Plane & Pilot
Sunday, July 1, 2007


Can GPS replace ILS?

waas upLately, several new acronyms have entered the GPS field; most notable among them is WAAS, which stands for Wide Area Augmentation System. To VFR pilots, WAAS is just a new level of GPS that’s more accurate and reliable, but to IFR pilots, it brings a confusing array of new options. Look at one of the new RNAV (GPS) approach plates, and you’ll see unfamiliar terms, especially in the minimums: LPV, LNAV and LNAV/VNAV. It’s enough to leave a pilot scratching his or her head, but in the next few pages, I’ll try to make sense of it for you.
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waas up
On instrument approaches, Garmin's GNS-480 (the first WAAS navigator certificated to TSO-C146a) can provide ILS-like vertical and horizontal guidance.
Planning A WAAS Approach
Any approach-approved GPS navigator, with or without WAAS, can fly to nonprecision straight-in lateral navigation (LNAV) or circling minimums—typically getting you down to 500 feet above the runway and requiring a mile or more visibility. If you have an approach-approved navigator with WAAS or a barometric input, you may be able to use slightly lower lateral navigation with vertical guidance (LNAV/VNAV) minimums. This looks like an ILS localizer and glideslope presentation, but may be less accurate (or have a smaller protected area at the airport you’re approaching) and thus requires higher minimums—on the order of 400 or 500 feet and one mile. The most desirable approach, with the lowest minimums is localizer precision with vertical guidance (LPV), which can be as low as a category-1 ILS: 200 feet and half a mile, though 250 feet and one mile are currently more common.

In most cases, a local NOTAM will warn you if satellite coverage (or other issues) preclude certain approach minimums. However, some airports with WAAS approaches aren’t included in the NOTAM reporting service. On FAA National Chart Office (NACO) plates, this is indicated by a white “W” on a black background in the briefing strip just below the WAAS channel number box. Jeppesen’s presentation is a bit different but provides the same information. In these cases, you’re required to plan for nonprecision LNAV or circling minimums, though lower minimums may be available when you arrive.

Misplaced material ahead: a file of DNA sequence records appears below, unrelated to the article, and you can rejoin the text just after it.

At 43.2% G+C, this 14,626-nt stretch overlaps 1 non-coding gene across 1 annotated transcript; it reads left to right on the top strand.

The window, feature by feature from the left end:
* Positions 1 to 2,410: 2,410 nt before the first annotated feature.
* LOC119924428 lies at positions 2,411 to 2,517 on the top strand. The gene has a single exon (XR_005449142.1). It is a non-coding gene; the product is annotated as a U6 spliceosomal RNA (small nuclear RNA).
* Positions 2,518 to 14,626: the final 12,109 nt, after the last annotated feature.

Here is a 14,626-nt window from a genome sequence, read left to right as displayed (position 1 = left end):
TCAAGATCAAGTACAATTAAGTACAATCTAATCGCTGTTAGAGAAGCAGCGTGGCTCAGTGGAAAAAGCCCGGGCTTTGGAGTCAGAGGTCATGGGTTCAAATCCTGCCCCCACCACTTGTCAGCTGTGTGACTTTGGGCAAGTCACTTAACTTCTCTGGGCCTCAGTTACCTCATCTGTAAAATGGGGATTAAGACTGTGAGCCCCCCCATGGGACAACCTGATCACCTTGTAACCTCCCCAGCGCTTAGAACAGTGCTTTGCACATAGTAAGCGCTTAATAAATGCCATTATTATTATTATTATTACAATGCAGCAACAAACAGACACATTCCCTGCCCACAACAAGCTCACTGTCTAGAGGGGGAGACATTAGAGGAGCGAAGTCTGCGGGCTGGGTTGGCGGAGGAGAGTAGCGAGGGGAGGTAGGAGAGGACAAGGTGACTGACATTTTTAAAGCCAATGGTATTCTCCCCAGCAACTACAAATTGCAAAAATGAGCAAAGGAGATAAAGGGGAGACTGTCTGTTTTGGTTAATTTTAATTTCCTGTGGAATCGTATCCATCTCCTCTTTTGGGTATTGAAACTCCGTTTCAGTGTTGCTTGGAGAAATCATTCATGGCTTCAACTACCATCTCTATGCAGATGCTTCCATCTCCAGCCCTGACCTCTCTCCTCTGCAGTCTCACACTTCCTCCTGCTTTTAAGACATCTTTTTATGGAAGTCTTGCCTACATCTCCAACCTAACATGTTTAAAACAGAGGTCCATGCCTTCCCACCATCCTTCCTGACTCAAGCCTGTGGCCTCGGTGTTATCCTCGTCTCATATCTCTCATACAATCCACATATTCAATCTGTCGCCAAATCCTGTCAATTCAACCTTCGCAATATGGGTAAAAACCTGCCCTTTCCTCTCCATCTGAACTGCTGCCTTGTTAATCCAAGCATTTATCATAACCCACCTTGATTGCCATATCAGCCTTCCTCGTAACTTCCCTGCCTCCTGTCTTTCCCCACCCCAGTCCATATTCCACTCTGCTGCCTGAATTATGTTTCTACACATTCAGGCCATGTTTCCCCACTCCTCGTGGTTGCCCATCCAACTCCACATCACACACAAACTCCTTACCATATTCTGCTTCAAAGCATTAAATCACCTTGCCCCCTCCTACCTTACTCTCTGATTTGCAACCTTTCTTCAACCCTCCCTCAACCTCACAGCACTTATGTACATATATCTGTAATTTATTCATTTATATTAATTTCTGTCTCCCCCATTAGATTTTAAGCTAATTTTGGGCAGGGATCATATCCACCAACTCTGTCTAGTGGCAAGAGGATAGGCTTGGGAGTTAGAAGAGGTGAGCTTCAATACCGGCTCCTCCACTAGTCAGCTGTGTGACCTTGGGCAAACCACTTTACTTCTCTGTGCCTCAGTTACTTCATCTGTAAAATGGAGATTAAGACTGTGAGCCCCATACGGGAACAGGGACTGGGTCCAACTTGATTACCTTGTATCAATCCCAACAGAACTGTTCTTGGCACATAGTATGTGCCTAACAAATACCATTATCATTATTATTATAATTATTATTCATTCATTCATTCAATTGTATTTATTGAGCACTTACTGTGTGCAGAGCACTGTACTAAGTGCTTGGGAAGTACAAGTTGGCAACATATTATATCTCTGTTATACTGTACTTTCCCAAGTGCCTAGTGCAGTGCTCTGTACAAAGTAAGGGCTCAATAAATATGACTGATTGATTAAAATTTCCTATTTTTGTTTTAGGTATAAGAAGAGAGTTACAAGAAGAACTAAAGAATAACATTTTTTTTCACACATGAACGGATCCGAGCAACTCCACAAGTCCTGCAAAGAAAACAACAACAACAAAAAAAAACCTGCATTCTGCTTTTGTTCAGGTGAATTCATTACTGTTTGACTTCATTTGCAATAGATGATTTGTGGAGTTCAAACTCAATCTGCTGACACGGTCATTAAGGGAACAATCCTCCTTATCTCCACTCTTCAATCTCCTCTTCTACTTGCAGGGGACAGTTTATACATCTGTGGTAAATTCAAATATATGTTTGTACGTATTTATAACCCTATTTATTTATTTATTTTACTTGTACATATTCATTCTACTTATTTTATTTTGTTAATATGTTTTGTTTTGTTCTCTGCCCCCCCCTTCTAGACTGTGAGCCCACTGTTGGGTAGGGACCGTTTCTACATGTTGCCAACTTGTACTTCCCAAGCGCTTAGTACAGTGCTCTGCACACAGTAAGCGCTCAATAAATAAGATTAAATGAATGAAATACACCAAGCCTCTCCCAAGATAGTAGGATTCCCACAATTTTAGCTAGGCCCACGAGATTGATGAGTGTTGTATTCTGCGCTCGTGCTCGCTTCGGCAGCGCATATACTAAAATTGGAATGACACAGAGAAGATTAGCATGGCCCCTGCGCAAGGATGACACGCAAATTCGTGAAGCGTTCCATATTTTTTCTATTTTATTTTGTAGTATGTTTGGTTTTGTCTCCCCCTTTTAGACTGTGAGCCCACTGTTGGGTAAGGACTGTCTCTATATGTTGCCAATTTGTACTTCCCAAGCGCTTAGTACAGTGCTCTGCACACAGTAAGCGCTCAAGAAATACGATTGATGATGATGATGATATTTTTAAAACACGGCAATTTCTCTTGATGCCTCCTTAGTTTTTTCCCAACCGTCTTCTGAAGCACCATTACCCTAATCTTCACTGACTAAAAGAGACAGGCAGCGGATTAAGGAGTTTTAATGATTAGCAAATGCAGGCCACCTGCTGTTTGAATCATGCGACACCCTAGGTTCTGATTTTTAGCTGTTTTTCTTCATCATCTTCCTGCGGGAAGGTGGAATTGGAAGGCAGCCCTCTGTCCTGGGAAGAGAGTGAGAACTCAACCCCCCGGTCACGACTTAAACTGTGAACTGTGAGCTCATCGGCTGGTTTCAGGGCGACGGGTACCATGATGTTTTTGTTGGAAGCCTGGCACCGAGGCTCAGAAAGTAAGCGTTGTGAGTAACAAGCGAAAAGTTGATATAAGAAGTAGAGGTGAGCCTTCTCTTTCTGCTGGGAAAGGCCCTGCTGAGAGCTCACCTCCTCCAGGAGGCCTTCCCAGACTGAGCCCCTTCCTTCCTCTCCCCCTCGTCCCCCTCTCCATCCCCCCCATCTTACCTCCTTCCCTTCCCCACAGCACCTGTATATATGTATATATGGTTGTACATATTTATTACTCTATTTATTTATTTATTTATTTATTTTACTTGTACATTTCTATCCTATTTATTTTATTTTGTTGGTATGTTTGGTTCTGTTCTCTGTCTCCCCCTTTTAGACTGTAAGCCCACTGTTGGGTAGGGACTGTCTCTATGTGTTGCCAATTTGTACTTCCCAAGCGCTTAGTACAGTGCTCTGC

With the preflight briefing complete and a flight plan on file, it’s time to check whether the GPS navigator’s database is up to date—it will tell you during the power-up sequence. Assuming the database is okay, you can now enter your flight plan. The exact steps vary from unit to unit, but generally you’ll define the departure and arrival airports and waypoints between them. If you’re flying IFR, you’ll have the option to select departure and arrival procedures (it might be wise to call clearance delivery first—they don’t always give you what you ask for). Once that’s done, it’s time to call ground control for taxi clearance and complete your run-up checks. Then you can launch.

En route, the GPS (with or without WAAS), gives you navigation signals similar to those from a VOR. Deviation off course is shown on the HSI or CDI—though with GPS navigation, deviation is displayed linearly (with full-scale deflection indicating five miles off course) rather than in angle. You can also monitor your flight on the navigator’s moving-map display (or on an MFD if you have one).

For IFR pilots, the big difference between TSO-129a (pre-WAAS) and TSO-C146a (WAAS) navigation only shows up on area navigation (RNAV) approaches. For example, look at the approach plate for the RNAV (GPS) Runway 9 approach to Duluth International Airport on page 66. The WAAS channel number is shown in the upper left corner. The plan view shows a “T-Bone” layout typical of RNAV (GPS) approaches, with two initial approach fixes (IAFs) on either side of a long straight-in final approach course. If ATC clears you for the approach without specifying a fix, you’re expected to navigate directly to whichever IAF is closest to your route and then make a turn direct to the initial fix (IF). From there, you’ll turn to the final-approach course, and from the final-approach fix (FAF), you’ll descend to whichever set of minimums you’re using.


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